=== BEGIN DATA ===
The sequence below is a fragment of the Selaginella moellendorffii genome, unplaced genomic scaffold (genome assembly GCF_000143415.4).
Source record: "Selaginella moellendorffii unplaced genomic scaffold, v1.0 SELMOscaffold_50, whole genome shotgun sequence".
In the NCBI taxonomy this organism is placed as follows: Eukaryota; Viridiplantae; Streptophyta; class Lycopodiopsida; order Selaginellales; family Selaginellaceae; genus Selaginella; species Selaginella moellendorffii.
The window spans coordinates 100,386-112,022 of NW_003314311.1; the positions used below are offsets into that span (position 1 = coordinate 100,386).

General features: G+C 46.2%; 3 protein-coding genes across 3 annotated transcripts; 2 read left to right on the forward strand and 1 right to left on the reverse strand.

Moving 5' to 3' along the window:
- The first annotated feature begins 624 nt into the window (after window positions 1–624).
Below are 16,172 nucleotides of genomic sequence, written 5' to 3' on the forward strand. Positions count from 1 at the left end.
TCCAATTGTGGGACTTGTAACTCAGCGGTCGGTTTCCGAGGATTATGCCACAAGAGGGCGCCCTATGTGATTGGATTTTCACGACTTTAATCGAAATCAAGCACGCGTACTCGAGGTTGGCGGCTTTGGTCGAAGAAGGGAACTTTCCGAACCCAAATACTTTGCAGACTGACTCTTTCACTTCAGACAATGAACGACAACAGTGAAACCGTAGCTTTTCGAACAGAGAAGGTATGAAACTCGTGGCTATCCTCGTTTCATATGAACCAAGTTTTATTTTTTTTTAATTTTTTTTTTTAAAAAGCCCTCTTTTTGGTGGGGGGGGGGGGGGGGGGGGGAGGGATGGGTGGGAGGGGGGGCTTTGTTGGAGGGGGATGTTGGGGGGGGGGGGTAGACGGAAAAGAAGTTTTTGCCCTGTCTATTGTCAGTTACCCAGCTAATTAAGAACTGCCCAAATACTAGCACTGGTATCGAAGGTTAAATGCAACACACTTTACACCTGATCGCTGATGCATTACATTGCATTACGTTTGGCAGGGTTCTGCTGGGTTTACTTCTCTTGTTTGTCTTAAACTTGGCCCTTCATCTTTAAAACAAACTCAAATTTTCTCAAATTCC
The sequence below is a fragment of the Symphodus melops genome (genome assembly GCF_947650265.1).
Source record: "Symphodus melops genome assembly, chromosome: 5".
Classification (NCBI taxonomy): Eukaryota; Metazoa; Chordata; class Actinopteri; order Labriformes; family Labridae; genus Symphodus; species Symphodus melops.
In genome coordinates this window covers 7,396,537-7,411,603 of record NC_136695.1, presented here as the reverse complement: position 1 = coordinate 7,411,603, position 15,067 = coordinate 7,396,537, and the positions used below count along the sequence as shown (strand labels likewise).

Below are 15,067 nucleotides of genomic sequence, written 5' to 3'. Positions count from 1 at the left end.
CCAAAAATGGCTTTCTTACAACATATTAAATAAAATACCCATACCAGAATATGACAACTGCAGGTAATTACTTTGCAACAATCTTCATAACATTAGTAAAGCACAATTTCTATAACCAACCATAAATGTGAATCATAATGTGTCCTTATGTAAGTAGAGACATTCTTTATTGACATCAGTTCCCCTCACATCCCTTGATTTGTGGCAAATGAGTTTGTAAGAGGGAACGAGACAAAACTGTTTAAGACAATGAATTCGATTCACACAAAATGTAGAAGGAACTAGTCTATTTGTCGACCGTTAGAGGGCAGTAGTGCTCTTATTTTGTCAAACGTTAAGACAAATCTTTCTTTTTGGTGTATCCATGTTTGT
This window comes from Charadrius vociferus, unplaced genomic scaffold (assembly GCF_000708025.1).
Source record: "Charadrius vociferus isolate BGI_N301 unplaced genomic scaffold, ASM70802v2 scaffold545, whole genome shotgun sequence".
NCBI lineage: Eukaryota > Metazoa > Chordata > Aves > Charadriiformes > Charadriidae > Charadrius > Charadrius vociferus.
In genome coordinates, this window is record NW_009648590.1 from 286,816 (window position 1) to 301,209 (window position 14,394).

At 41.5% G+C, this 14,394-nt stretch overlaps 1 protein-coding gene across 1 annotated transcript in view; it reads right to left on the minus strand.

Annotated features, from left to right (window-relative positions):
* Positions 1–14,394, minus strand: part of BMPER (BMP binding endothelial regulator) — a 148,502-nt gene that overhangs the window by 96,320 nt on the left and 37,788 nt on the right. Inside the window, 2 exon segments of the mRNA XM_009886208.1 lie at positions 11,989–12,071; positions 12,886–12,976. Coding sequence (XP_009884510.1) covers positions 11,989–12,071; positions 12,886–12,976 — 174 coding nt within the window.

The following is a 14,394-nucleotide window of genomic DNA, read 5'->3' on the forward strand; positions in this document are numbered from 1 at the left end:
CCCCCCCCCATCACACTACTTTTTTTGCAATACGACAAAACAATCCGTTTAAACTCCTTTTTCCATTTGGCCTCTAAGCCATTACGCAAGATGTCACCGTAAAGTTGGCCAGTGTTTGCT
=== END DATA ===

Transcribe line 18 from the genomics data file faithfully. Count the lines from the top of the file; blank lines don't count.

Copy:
NCBI lineage: Eukaryota > Metazoa > Chordata > Aves > Charadriiformes > Charadriidae > Charadrius > Charadrius vociferus.